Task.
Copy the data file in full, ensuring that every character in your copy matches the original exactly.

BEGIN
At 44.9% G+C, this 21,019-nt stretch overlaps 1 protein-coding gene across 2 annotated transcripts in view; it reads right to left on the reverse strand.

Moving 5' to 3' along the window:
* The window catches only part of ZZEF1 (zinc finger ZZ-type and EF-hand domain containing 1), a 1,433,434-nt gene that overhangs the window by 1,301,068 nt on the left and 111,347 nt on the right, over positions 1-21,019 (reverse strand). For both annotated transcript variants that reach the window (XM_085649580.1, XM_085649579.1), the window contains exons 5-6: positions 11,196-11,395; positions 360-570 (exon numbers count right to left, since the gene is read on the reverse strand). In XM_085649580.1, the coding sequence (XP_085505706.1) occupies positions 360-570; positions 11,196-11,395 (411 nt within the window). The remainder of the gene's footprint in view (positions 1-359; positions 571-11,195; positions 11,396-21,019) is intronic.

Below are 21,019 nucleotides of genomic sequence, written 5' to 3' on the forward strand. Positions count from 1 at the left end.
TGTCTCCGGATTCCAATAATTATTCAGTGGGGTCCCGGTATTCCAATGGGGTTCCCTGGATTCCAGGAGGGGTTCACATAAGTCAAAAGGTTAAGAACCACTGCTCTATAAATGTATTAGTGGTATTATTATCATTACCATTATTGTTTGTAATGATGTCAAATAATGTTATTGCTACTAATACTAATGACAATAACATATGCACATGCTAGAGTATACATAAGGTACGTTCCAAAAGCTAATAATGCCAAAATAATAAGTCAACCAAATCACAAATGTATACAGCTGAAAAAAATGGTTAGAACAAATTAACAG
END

At 44.9% G+C, this 21,019-nt stretch overlaps 1 protein-coding gene across 2 annotated transcripts in view; it reads right to left on the reverse strand.

Moving 5' to 3' along the window:
* The window catches only part of ZZEF1 (zinc finger ZZ-type and EF-hand domain containing 1), a 1,433,434-nt gene that overhangs the window by 1,301,068 nt on the left and 111,347 nt on the right, over positions 1-21,019 (reverse strand). For both annotated transcript variants that reach the window (XM_085649580.1, XM_085649579.1), the window contains exons 5-6: positions 11,196-11,395; positions 360-570 (exon numbers count right to left, since the gene is read on the reverse strand). In XM_085649580.1, the coding sequence (XP_085505706.1) occupies positions 360-570; positions 11,196-11,395 (411 nt within the window). The remainder of the gene's footprint in view (positions 1-359; positions 571-11,195; positions 11,396-21,019) is intronic.

Below are 21,019 nucleotides of genomic sequence, written 5' to 3' on the forward strand. Positions count from 1 at the left end.
TGTCTCCGGATTCCAATAATTATTCAGTGGGGTCCCGGTATTCCAATGGGGTTCCCTGGATTCCAGGAGGGGTTCACATAAGTCAAAAGGTTAAGAACCACTGCTCTATAAATGTATTAGTGGTATTATTATCATTACCATTATTGTTTGTAATGATGTCAAATAATGTTATTGCTACTAATACTAATGACAATAACATATGCACATGCTAGAGTATACATAAGGTACGTTCCAAAAGCTAATAATGCCAAAATAATAAGTCAACCAAATCACAAATGTATACAGCTGAAAAAAATGGTTAGAACAAATTAACAG